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Accident Prevention

Inattentive Spot Leads to Broken Arm

On the afternoon of March 24, longtime Yosemite Valley resident, Jacob Hawley, 36, and a friend stopped by the Sentinel Boulders to huck laps on one of Hawley's favorite problems, the Door Knocker Traverse (V3). Hawley had climbed the problem many times and was not concerned that his buddy seemed distracted by an attractive woman climbing nearby. The traverse is only six feet high, after all.

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Shortly before his trip to the hospital, Jacob Hawley pops off the Door Knocker Traverse (V3).On the afternoon of March 24, longtime
Yosemite Valley resident, Jacob Hawley, 36, and a friend stopped by the Sentinel Boulders to huck laps on one of Hawley’s favorite problems, the Door Knocker Traverse (V3).
Hawley had climbed the problem many times and was not concerned that his buddy seemed distracted by an attractive woman climbing nearby. The traverse
is only six feet high, after all.

Hawley set out on the traverse, grabbing the eponymous “door knocker” flake and then heel-hooking on it. Inexplicably, he found himself airborne. The crash
pad had not been repositioned to protect the crux, and Hawley impacted the boulder-strewn fround.

“As soon as I hit, I knew something was wrong,” Hawley told Rock and Ice.

Hawley drove to the nearest hospital, John C. Fremont Medical Clinic in Mariposa, where he was told he’d broken his ulna in one place and his radius in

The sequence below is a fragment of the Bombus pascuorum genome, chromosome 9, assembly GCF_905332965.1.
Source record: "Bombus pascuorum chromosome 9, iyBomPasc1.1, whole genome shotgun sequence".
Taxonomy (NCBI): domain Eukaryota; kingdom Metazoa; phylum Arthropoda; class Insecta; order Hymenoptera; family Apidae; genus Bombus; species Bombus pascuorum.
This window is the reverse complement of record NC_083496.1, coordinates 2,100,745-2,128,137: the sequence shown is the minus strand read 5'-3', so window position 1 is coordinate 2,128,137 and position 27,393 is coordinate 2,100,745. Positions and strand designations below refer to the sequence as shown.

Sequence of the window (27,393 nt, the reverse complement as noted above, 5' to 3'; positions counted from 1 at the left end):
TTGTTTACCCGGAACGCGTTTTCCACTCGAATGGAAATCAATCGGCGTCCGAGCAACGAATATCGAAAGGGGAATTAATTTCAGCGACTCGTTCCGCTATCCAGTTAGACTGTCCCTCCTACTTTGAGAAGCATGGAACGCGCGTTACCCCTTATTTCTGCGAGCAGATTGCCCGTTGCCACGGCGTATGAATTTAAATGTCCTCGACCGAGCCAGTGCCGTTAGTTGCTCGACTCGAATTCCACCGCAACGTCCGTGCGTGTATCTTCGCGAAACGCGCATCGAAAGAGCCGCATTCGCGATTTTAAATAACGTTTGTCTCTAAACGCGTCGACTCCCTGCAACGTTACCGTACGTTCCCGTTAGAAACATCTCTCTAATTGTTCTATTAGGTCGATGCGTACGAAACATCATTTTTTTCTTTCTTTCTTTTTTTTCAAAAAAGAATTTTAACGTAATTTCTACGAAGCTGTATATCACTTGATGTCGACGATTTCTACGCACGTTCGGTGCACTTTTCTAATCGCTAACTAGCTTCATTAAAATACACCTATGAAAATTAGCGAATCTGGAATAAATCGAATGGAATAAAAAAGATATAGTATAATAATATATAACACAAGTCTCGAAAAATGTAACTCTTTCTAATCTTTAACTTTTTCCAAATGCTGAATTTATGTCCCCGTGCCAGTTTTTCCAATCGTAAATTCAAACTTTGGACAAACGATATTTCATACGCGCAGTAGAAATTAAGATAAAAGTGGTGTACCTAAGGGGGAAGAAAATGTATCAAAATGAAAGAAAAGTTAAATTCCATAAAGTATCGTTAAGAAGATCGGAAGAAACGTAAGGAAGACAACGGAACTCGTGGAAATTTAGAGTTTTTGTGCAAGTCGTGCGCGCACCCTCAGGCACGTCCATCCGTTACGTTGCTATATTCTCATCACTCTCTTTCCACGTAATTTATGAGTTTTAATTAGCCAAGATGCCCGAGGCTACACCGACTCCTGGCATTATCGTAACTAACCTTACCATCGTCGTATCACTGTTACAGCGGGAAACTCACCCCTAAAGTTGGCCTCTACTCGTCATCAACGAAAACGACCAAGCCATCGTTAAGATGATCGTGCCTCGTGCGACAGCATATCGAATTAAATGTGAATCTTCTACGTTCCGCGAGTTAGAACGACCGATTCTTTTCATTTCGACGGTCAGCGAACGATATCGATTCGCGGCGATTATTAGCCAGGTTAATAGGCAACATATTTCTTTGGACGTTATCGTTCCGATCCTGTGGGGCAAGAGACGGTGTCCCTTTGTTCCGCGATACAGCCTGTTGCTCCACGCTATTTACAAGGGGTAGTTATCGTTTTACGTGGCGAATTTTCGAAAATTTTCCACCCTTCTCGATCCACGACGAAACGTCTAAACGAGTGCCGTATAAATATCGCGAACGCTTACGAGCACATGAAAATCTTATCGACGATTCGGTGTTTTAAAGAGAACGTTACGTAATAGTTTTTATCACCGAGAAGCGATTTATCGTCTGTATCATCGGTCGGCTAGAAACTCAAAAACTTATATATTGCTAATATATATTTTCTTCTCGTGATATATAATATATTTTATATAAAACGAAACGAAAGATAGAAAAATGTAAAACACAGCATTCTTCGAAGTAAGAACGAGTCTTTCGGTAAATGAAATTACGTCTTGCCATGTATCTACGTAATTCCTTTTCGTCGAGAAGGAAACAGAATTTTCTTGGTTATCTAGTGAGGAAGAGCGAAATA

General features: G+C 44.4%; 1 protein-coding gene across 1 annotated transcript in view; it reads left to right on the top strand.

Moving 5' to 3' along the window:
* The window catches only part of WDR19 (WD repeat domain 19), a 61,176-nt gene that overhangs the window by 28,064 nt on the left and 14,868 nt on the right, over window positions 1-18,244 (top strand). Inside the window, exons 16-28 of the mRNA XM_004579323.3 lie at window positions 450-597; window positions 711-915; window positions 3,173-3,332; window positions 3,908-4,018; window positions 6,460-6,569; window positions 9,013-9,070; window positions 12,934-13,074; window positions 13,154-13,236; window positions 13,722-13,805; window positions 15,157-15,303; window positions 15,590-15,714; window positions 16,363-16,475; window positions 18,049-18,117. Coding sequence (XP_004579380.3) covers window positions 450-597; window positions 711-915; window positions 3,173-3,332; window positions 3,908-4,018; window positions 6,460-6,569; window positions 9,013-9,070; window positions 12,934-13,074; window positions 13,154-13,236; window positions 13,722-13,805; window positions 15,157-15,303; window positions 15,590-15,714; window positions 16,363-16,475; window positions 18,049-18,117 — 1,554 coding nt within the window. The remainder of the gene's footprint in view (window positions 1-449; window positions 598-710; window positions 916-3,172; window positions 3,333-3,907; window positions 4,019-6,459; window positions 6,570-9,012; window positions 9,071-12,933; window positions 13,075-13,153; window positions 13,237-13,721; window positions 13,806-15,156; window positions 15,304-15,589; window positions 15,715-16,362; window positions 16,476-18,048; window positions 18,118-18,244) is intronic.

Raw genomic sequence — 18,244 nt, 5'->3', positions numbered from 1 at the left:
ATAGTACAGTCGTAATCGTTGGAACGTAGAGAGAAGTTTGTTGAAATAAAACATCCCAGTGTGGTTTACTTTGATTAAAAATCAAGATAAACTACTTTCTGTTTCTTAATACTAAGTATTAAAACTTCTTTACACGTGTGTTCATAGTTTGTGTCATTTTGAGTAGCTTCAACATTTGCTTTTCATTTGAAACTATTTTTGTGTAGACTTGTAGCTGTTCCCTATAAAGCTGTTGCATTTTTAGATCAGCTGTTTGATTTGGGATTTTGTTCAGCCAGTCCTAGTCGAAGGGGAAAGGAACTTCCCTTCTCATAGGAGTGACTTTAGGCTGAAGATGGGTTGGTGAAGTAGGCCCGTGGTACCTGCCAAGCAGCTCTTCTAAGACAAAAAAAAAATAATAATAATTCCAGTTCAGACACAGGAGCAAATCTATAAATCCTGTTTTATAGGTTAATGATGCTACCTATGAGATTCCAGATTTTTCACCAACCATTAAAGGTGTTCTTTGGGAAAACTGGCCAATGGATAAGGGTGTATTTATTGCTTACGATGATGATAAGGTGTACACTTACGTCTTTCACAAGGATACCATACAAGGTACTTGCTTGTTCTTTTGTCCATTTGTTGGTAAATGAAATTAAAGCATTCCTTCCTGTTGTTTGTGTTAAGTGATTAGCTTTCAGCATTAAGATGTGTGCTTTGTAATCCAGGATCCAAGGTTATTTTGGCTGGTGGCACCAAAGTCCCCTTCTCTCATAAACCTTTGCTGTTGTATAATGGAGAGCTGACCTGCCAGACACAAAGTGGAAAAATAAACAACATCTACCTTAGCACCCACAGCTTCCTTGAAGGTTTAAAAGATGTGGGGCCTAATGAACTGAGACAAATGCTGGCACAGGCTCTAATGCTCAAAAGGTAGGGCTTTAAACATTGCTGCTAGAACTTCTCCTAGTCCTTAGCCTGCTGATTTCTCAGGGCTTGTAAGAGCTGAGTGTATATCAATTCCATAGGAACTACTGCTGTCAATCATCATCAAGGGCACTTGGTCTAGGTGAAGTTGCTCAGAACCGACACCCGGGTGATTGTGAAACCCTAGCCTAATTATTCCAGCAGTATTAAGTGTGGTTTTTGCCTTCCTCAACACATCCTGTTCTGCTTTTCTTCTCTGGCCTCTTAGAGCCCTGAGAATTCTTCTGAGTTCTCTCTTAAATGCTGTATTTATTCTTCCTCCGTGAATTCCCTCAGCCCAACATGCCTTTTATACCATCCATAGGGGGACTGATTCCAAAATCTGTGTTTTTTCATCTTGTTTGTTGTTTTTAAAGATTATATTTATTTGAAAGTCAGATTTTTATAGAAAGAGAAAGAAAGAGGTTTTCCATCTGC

three places. Since there was no orthopedic specialist on staff, Hawley had to drive to Fresno to have his wrist set.

Two days later, Hawley went on a three-day, 28-mile backpacking trip. The pain did not subside, though he attempted to “gut it out” for almost two months.
On May 18, Hawley had surgery to repair the damage. He Hopes to be climbing again by mid-September.

ANALYSIS

Hawley himself was blasé about the accident, commenting that it isn’t very hard to effectively
spot the Door Knocker Traverse. “In the past, my 6-year-old son has spotted me,” he said.

This accident illustrates the risk of complacency. In the casual milieu that typifies afternoon laps on a favorite boulder problem, it is easy to adopt
a lax attitude and ignore protocol. Normally attentive spotters might drop their hands, pick up a beer, or ogle someone—and forget to move the
pad.

If Hawley’s spotter had covered the landing, Hawley might have walked away unscathed.

PREVENTION

Still, the blame can’t be entirely placed on the spotter. Whether on a rope or bouldering, safe climbing requires the wholehearted participation
of both parties.

This accident could also have been prevented if Hawley had spoken up and requested a more diligent spot, or, perhaps, if he had positioned the pad himself
under the crux.

Here are a few more tips for preventing bouldering accidents.

1. Scope the fall line. Figure out where the crux is and where the pad/s need to be placed to protect a fall.

2. Suss the landing. If pieces of talus or gear can be moved out of the landing zone, move them. Check for pits and tree roots, and pad them accordingly.

3. Check the topout. If you can access the top of the boulder, do so. Preview and chalk up the last holds.

4. Communicate. If you’re spotting, let the climber know if you’re distracted or not ready to spot. If you’re the climber, alert your spotter before you
climb, and let him know you want and expect his full attention.

5. When spotting, keep your hands raised, thumbs tucked in, and aim to grab a falling climber by the ribs under the arms. Don’t try to catch the climber,
but only to decelerate and position him onto the pad/s.